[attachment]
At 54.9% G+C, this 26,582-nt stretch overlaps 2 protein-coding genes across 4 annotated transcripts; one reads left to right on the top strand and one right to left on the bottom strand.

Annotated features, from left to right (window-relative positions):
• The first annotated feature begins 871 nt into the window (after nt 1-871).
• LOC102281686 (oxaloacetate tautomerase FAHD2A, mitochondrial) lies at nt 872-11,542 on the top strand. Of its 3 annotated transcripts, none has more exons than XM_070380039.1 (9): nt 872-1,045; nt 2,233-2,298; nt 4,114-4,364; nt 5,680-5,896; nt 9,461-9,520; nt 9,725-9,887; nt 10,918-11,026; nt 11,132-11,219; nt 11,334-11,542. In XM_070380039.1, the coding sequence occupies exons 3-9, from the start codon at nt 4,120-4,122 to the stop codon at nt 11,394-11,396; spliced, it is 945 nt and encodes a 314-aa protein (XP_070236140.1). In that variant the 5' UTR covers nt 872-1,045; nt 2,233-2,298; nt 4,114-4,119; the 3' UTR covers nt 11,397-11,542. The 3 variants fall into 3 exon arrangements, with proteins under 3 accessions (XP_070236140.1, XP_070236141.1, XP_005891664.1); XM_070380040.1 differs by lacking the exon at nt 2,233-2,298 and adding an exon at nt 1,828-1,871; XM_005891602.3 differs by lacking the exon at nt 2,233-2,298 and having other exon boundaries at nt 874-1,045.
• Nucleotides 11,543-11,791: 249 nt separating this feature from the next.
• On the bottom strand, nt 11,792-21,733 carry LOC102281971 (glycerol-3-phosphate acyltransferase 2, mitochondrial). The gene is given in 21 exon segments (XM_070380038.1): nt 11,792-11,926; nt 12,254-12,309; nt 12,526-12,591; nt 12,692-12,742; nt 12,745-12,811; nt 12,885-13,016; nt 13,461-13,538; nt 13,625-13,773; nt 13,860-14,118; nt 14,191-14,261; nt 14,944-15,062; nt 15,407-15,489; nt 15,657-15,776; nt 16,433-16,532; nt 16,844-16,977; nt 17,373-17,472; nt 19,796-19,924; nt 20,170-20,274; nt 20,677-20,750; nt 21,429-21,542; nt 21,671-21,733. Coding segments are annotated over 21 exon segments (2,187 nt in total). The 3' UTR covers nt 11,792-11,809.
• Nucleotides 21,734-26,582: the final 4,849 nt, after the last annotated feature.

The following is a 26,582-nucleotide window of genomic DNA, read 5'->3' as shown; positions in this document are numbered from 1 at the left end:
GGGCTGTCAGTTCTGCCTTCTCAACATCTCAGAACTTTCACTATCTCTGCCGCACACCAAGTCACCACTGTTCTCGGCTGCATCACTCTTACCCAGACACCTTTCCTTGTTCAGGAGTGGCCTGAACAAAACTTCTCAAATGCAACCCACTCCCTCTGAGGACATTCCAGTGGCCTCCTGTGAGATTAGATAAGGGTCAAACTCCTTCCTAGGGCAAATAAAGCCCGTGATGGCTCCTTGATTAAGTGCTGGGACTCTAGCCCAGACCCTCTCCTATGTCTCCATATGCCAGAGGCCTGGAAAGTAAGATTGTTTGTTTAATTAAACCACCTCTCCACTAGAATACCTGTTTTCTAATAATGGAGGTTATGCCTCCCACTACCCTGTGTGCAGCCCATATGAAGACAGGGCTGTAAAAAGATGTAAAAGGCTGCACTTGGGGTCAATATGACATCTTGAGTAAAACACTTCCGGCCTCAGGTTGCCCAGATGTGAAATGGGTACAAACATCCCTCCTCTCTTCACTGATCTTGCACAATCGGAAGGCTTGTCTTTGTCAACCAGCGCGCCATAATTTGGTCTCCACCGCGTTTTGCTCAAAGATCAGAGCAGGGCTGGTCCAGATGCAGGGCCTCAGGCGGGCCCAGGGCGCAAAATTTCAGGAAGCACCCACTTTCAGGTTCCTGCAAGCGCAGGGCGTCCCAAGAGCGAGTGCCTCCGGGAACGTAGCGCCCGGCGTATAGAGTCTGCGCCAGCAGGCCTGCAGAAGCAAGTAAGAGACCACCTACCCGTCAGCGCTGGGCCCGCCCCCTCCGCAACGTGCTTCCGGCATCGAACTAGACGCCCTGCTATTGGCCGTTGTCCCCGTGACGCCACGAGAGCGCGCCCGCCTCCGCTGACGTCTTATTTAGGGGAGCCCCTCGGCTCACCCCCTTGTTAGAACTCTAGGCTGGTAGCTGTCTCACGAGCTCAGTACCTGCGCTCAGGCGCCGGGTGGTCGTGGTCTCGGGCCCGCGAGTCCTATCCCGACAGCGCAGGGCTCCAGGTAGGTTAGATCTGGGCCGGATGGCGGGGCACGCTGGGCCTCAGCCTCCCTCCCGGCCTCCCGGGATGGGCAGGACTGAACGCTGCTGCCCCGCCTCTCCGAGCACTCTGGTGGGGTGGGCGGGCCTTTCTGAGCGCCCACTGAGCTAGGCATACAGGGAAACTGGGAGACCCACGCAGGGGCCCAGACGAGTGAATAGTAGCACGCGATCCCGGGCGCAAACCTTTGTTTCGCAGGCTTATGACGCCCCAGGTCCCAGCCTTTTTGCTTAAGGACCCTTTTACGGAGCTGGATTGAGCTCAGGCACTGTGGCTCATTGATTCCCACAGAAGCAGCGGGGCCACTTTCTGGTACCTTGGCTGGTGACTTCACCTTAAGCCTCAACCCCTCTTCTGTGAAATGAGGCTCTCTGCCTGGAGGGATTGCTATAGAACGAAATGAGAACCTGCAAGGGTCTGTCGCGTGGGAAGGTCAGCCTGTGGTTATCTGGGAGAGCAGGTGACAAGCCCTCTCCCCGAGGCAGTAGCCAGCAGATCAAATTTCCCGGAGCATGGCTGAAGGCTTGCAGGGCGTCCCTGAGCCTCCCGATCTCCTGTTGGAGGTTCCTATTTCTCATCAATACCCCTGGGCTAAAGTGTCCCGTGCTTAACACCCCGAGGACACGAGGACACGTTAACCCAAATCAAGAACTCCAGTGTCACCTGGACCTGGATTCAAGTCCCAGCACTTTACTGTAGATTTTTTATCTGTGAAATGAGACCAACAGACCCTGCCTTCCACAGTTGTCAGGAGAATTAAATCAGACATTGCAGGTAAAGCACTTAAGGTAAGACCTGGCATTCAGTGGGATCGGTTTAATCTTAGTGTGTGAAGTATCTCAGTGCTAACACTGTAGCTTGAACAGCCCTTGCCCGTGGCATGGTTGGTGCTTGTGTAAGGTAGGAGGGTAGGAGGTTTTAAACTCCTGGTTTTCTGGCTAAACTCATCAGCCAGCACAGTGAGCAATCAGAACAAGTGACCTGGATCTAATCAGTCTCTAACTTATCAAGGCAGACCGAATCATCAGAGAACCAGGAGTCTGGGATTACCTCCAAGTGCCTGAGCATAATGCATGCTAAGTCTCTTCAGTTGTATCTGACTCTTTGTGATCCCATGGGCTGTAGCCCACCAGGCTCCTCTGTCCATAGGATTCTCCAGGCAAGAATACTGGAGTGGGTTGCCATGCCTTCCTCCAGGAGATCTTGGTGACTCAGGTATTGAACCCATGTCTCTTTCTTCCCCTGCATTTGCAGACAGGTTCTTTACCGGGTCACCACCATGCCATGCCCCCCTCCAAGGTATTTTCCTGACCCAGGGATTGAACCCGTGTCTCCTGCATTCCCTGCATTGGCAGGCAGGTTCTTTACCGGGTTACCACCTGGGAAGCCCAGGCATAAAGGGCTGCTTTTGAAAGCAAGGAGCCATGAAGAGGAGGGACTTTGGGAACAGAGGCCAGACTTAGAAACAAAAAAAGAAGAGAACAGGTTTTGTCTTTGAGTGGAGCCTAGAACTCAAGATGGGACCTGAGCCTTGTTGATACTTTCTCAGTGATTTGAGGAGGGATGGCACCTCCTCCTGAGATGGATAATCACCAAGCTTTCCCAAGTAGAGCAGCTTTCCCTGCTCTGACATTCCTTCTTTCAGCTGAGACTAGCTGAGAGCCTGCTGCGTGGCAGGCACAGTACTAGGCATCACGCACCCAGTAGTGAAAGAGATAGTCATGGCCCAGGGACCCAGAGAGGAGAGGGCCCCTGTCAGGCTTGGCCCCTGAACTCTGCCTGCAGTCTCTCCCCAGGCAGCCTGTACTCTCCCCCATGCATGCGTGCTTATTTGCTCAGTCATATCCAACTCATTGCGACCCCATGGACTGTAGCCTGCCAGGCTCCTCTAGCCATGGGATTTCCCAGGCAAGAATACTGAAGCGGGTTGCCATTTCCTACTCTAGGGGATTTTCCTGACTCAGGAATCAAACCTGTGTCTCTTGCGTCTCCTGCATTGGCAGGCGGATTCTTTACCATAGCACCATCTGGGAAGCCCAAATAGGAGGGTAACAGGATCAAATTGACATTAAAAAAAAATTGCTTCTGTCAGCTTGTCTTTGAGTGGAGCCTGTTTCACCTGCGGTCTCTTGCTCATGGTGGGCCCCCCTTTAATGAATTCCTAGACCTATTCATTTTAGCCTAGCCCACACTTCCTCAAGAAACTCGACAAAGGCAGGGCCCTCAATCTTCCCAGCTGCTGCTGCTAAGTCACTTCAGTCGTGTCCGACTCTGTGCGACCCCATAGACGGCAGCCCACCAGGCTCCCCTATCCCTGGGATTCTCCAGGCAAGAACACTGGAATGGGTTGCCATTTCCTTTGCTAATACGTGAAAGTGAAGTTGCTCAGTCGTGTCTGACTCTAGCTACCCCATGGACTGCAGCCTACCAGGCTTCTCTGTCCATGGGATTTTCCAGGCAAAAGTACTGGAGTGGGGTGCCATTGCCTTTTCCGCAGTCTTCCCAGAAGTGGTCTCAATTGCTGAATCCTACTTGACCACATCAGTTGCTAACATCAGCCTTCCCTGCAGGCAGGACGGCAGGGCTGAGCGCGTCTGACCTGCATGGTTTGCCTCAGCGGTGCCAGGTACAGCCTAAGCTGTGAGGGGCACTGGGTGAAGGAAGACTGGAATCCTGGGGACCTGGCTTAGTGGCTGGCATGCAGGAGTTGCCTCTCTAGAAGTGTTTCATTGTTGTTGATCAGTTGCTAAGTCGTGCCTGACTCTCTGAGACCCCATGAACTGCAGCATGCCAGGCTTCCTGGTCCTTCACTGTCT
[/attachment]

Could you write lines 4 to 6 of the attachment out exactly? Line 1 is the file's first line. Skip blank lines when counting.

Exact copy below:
• LOC102281686 (oxaloacetate tautomerase FAHD2A, mitochondrial) lies at nt 872-11,542 on the top strand. Of its 3 annotated transcripts, none has more exons than XM_070380039.1 (9): nt 872-1,045; nt 2,233-2,298; nt 4,114-4,364; nt 5,680-5,896; nt 9,461-9,520; nt 9,725-9,887; nt 10,918-11,026; nt 11,132-11,219; nt 11,334-11,542. In XM_070380039.1, the coding sequence occupies exons 3-9, from the start codon at nt 4,120-4,122 to the stop codon at nt 11,394-11,396; spliced, it is 945 nt and encodes a 314-aa protein (XP_070236140.1). In that variant the 5' UTR covers nt 872-1,045; nt 2,233-2,298; nt 4,114-4,119; the 3' UTR covers nt 11,397-11,542. The 3 variants fall into 3 exon arrangements, with proteins under 3 accessions (XP_070236140.1, XP_070236141.1, XP_005891664.1); XM_070380040.1 differs by lacking the exon at nt 2,233-2,298 and adding an exon at nt 1,828-1,871; XM_005891602.3 differs by lacking the exon at nt 2,233-2,298 and having other exon boundaries at nt 874-1,045.
• Nucleotides 11,543-11,791: 249 nt separating this feature from the next.
• On the bottom strand, nt 11,792-21,733 carry LOC102281971 (glycerol-3-phosphate acyltransferase 2, mitochondrial). The gene is given in 21 exon segments (XM_070380038.1): nt 11,792-11,926; nt 12,254-12,309; nt 12,526-12,591; nt 12,692-12,742; nt 12,745-12,811; nt 12,885-13,016; nt 13,461-13,538; nt 13,625-13,773; nt 13,860-14,118; nt 14,191-14,261; nt 14,944-15,062; nt 15,407-15,489; nt 15,657-15,776; nt 16,433-16,532; nt 16,844-16,977; nt 17,373-17,472; nt 19,796-19,924; nt 20,170-20,274; nt 20,677-20,750; nt 21,429-21,542; nt 21,671-21,733. Coding segments are annotated over 21 exon segments (2,187 nt in total). The 3' UTR covers nt 11,792-11,809.